KPMG reports: Oregon, Pennsylvania, Tennessee, Texas

Recent state and local tax developments

Recent state and local tax developments

KPMG’s This Week in State Tax—produced weekly by KPMG’s State and Local Tax practice—focuses on recent state and local tax developments.

  • Oregon: The state’s Supreme Court held that a “voice over internet protocol” (VoIP) service provider was required to collect the state’s emergency “E-911 tax” for a tax period that pre-dated the Wayfair decision. The taxpayer developed marketing plans and employed business strategies intended to reach Oregon residents (and residents of other states), shipped products directly into Oregon, and engaged retailers to sell its products in Oregon. The high court rejected the taxpayer’s arguments that it was not purposefully availing itself of the Oregon market when it did not target Oregon customers specifically. In the court’s view, these efforts to attract Oregon customers and the services provided in Oregon to those customers established its purposeful availment of the Oregon market. Further, the court rejected the taxpayer’s position that it needed to have an extensive virtual presence to establish Commerce Clause nexus.
  • Pennsylvania: A commonwealth court concluded that a taxpayer was not a manufacturer for purposes of the sales and use tax exemption. The taxpayer created prepackaged frozen meals by taking separate food products and transforming them into prepackaged, ready-to-use, full meals. The court found that this process did not result in the kind of substantive change necessary to qualify for the manufacturing exemption, but held in the taxpayer’s favor as to whether it was purchasing taxable help-supply services.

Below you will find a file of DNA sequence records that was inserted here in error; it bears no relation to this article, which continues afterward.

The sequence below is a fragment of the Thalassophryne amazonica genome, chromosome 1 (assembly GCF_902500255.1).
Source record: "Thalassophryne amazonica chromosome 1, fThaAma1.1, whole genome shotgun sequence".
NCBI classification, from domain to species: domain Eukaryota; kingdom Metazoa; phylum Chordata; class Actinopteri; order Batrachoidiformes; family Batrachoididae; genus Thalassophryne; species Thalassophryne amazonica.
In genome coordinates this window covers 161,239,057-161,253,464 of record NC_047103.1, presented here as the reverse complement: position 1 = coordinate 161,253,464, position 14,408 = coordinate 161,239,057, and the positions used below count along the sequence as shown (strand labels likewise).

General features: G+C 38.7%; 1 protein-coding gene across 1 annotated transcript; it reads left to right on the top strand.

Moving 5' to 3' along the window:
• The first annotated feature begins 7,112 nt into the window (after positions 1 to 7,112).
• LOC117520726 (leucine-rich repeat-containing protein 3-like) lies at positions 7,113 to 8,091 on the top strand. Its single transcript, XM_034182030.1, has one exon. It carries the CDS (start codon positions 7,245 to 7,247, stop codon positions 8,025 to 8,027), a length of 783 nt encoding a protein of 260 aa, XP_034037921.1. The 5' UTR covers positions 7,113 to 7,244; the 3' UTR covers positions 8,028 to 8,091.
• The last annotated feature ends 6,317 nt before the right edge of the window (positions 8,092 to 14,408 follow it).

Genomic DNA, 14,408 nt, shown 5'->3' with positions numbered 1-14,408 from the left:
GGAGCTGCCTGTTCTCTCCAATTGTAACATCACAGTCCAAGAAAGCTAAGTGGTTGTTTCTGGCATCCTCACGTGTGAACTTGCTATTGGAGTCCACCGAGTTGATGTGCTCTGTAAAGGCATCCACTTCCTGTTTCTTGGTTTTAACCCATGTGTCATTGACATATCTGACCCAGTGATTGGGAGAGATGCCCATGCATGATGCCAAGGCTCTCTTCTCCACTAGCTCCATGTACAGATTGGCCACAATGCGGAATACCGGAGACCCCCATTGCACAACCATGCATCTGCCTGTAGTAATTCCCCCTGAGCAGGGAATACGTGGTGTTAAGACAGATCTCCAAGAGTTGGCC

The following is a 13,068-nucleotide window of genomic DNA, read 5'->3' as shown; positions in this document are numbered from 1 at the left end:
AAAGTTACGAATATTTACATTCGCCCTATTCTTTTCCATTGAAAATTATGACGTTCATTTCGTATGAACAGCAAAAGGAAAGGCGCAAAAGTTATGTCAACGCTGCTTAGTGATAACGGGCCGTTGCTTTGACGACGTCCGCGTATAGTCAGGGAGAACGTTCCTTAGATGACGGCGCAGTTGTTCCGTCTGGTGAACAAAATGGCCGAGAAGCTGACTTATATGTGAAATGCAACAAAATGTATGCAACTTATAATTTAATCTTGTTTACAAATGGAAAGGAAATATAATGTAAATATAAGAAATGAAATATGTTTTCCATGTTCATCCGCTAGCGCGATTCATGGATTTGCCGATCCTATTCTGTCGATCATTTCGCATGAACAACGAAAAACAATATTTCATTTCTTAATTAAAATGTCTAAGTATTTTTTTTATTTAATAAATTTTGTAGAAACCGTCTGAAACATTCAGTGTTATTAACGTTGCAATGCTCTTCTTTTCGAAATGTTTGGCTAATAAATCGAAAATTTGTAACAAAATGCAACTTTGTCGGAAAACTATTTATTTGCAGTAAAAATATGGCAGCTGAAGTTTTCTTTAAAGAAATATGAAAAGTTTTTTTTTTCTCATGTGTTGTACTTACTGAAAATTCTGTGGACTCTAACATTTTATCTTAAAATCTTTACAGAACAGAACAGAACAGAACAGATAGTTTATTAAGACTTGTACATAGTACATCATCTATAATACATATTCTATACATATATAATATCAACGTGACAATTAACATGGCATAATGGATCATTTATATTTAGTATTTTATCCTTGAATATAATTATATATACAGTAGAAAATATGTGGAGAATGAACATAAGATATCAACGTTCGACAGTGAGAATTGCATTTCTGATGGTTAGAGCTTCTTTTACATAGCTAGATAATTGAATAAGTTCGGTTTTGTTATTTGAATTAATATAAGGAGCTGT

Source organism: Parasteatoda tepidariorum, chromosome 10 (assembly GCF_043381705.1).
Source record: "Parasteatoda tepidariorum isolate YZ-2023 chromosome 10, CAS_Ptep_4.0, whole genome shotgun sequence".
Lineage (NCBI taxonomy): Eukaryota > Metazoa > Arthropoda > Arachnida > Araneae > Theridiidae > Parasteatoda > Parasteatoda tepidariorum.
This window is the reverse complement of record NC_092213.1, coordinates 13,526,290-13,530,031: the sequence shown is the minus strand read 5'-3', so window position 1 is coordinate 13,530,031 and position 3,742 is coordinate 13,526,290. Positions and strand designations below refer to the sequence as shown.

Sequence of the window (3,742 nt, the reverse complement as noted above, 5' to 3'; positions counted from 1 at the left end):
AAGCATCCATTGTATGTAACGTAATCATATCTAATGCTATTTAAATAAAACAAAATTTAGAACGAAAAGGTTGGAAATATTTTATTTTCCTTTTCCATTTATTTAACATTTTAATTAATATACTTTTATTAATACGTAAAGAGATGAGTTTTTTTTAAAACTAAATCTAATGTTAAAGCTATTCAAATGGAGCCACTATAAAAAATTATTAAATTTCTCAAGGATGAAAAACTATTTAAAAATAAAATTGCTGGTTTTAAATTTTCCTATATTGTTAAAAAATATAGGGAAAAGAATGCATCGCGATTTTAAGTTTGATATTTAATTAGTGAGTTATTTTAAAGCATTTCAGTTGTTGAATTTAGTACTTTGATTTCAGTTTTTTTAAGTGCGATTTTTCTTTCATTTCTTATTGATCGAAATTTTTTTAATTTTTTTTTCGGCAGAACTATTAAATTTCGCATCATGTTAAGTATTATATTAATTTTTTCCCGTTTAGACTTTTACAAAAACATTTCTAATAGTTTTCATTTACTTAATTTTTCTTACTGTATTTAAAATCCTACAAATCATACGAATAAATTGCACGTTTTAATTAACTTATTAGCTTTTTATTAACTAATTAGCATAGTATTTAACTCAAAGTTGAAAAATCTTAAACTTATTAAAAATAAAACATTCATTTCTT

• Tennessee: The Department of Revenue issued a letter ruling concluding that certain separately stated fees associated with the sale of platform computer software were subject to sales and use tax. The letter ruling concludes that the true object of the transactions at issue was for customers to obtain access to the platform software and that the fees, although separately stated, were either necessary to complete the sale or essential and integral to the sale of software, thus, were subject to Tennessee sales tax.
  • Texas: A state appeals court concluded that a taxpayer was entitled to a sales and use tax exemption for electricity used at its manufacturing plant. The taxpayer produced cash register tapes that were sold to grocery stores, restaurants, and retail stores for use in point-of-sale machines. The Comptroller had argued that because the taxpayer printed third-party advertising on one side of certain cash register tapes, it was not engaged in manufacturing with respect to those tapes. The court rejected this argument, finding that the manufacturing exemption statute unambiguously provides that the imprinting of tangible personal property for sale is manufacturing and does not make a distinction about the type of content that may be printed on the tangible personal property.

Read a January 2022 report prepared by KPMG LLP

 

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